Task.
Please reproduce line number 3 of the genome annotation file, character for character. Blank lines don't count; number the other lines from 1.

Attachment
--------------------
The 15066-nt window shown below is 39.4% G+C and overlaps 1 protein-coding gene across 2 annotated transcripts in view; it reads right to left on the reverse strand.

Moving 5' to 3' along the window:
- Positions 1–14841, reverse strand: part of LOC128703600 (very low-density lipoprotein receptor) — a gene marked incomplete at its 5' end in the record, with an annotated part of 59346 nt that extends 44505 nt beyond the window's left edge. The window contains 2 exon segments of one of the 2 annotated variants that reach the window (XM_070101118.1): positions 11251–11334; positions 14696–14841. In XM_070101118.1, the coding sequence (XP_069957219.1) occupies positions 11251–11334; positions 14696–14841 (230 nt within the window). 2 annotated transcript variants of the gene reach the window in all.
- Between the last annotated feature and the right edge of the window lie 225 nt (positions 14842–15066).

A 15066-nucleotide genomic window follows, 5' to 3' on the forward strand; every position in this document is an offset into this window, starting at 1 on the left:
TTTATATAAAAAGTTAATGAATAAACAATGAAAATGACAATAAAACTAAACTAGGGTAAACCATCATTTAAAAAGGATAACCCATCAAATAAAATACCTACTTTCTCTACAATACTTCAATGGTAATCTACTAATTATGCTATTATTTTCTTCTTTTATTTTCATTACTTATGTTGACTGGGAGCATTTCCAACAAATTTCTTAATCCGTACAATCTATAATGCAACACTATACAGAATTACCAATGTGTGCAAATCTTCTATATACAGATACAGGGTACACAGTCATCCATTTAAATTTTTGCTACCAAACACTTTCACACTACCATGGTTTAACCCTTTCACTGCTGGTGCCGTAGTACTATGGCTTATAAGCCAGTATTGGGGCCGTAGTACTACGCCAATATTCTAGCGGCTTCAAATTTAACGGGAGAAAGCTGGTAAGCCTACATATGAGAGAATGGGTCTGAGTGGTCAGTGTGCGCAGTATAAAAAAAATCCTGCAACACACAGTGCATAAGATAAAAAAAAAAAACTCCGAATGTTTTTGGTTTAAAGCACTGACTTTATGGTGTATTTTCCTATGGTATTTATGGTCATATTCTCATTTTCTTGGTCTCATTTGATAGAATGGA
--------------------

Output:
- Positions 1–14841, reverse strand: part of LOC128703600 (very low-density lipoprotein receptor) — a gene marked incomplete at its 5' end in the record, with an annotated part of 59346 nt that extends 44505 nt beyond the window's left edge. The window contains 2 exon segments of one of the 2 annotated variants that reach the window (XM_070101118.1): positions 11251–11334; positions 14696–14841. In XM_070101118.1, the coding sequence (XP_069957219.1) occupies positions 11251–11334; positions 14696–14841 (230 nt within the window). 2 annotated transcript variants of the gene reach the window in all.